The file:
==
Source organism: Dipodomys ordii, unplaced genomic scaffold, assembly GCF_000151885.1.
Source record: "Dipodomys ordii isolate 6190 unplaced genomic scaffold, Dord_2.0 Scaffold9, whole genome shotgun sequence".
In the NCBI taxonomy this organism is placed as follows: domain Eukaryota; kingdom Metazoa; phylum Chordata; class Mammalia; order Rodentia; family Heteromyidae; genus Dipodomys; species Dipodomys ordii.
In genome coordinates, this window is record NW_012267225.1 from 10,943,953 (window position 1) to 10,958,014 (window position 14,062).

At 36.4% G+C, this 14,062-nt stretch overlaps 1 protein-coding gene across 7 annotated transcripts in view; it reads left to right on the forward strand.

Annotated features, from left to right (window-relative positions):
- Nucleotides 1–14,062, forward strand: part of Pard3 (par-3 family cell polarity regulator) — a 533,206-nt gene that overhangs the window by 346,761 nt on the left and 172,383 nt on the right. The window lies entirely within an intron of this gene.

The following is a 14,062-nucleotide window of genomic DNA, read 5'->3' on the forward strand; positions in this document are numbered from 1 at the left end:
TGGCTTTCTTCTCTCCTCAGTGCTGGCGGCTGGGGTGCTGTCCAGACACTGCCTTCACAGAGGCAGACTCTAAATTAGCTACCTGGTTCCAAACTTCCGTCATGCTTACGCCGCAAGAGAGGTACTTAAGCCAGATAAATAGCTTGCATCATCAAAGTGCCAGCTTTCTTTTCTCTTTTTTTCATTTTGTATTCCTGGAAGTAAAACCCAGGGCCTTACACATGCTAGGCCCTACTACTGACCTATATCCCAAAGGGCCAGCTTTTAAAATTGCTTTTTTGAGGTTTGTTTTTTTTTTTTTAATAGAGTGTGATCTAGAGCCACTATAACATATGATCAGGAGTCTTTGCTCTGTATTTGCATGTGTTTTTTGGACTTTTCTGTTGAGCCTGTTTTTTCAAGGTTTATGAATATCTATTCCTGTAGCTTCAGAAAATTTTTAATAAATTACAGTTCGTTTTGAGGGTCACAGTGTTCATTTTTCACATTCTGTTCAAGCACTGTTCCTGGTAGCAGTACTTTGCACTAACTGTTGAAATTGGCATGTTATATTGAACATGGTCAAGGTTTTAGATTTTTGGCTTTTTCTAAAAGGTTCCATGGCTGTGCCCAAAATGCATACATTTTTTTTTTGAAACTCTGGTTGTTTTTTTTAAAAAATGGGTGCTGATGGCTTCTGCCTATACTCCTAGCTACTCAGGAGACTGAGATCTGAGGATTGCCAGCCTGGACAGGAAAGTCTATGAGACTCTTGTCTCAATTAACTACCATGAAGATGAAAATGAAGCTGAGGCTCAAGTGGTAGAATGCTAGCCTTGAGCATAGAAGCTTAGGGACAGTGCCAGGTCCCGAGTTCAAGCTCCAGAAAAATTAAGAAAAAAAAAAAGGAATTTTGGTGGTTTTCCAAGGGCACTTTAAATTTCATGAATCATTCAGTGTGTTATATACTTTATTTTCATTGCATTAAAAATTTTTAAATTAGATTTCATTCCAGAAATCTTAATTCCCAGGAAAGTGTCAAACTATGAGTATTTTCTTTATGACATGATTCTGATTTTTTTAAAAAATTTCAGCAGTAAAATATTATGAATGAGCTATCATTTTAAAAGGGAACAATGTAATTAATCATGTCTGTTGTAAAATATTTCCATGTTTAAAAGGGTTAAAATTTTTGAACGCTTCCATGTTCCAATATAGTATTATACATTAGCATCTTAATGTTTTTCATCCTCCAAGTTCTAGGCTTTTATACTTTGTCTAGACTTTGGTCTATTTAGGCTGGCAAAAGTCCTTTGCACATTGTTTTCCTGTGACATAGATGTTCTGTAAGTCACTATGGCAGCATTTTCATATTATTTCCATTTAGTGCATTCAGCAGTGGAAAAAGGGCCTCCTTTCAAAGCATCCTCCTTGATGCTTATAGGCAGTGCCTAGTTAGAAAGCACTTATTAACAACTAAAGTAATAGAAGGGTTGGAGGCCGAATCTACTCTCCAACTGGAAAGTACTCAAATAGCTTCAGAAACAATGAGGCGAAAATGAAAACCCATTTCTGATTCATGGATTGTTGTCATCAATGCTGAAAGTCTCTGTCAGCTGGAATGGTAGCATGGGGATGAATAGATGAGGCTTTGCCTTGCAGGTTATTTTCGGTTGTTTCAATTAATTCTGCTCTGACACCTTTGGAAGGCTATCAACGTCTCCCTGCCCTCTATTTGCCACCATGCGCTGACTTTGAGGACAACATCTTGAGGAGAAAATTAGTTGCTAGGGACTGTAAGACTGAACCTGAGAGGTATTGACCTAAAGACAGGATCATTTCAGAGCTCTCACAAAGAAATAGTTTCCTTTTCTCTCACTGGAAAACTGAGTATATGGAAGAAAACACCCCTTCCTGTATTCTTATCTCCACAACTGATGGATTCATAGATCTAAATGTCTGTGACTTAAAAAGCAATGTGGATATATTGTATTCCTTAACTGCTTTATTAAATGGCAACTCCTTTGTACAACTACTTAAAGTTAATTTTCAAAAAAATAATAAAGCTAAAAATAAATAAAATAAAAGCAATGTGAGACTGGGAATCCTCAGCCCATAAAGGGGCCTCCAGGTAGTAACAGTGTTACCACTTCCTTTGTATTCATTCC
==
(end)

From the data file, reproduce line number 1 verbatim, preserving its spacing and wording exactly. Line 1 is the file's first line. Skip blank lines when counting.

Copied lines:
Source organism: Dipodomys ordii, unplaced genomic scaffold, assembly GCF_000151885.1.